Optimal coverage

By using certain types of routers, you can configure specific WiFi speeds throughout your home to optimise coverage. For example, you can stipulate that certain devices use a 5GHz signal while others use a 2.4GHz signal, ensuring that all devices aren’t competing for the same bandwidth.

Enhanced quality viewing

Fibre optic home broadband is ideal for busy households or those who love streaming television shows and films or playing video games online. Whether on a games console, desktop computer, smartphone or tablet, web-backed streaming platforms can work unencumbered and with razor-sharp quality.

As more content becomes more enhanced in quality in Ultra HD, 4K and even 8K resolution (though this is reportedly a while away), streaming through various HD-ready platforms becomes a necessity to enjoy an immersive, cinematic experience. Streaming via standard ADSL connections isn’t always reliable, whereas fibre optic broadband offers complete peace of mind.

Smarter home management

In a smart home setting, each device has hardware that allows it to connect to the home broadband and synchronise with other connected devices on the same network. Most smart homeowners can control and manage all devices via a single smartphone app – usually that belonging to a smart home hub.

Additionally, smart home hubs use machine learning and artificial intelligence to recognise and gather information about behaviours and patterns. While each individual device or appliance may not take up huge amounts of bandwidth, the additional pressure placed on a network grows as more devices are added. As a result, FTTH connections have become higher priorities for buyers in recent years.

The challenges with adopting fibre

While fibre optic cabling promises immense benefits for enabling smarter, more automated homes – there are some key barriers to overcome first:

  • Installing cables can be expensive, intrusive, and time-consuming without proper infrastructure in place.
  • It’s not a simple switchover from traditional copper wiring, a fibre upgrade often requires reworking entire home networks.
  • Availability of fibre is still limited globally, with many rural regions lacking complete rollouts.
  • Bringing fibre optic cables into multi-dwelling units or blocks of flats can prove cumbersome, and cable pathways often have to be paved outside walls (if planning permission allows it).
  • Correct technical expertise is needed to handle such an overhaul and implement it properly.
A smart home digital interface.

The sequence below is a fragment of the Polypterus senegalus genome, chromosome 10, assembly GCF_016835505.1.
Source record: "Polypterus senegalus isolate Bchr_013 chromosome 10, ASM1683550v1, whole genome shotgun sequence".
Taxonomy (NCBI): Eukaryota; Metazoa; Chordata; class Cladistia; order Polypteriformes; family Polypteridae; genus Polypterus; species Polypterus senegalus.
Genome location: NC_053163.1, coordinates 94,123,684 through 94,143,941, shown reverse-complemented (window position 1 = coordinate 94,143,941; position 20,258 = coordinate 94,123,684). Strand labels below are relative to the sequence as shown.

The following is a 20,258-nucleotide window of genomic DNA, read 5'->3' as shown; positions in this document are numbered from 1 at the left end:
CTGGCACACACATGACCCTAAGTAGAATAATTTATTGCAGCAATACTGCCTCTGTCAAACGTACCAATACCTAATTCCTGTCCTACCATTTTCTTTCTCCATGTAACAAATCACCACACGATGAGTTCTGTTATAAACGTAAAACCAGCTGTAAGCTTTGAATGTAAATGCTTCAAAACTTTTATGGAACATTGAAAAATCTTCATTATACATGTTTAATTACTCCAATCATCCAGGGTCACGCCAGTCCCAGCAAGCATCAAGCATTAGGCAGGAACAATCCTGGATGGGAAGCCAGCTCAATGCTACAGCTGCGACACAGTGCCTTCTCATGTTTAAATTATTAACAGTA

5 steps for transitioning to fibre optic cabling:

Homeowners eager to upgrade their properties with fibre have several steps they need to complete for a successful transition.

  1. Check the fibre connectivity status for your postcode on provider websites. Register interest if available.
  2. Contact internet providers like BT, Virgin, or Hyperoptic about installing fibre into your home and your options.
  3. Choose the right fibre package based on speeds and data needs as they vary.
  4. Schedule fibre installation and prepare existing wiring access if required. Upfront costs can vary depending on the work needed.
  5. Reset up your home network once the fibre cabling is connected, upgrading routers, switches, and WiFi access points for full benefits.

As the smart home market continues to grow, it’s fair to suggest that more homeowners will demand superfast connectivity in their homes. The initial investment and upfront effort required to adopt fibre will pay long-term dividends as homes evolve to leverage greater bandwidth and opportunities to integrate more beneficial tech in the home.

It’s prudent to note that the number of IoT (Internet of Things) devices worldwide will rise significantly, and as these devices multiply, it’s vital to address the connectivity needs of modern homeowners sooner rather than later. 

The ecological, practical, and lifestyle benefits of smart homes are well-known by now and will continue to be felt – and sought after – by growing numbers of homeowners in the years to come. The question remains whether providers are prepared to meet the increasing demand for fibre and allow more homeowners to witness the advantages of this infrastructure.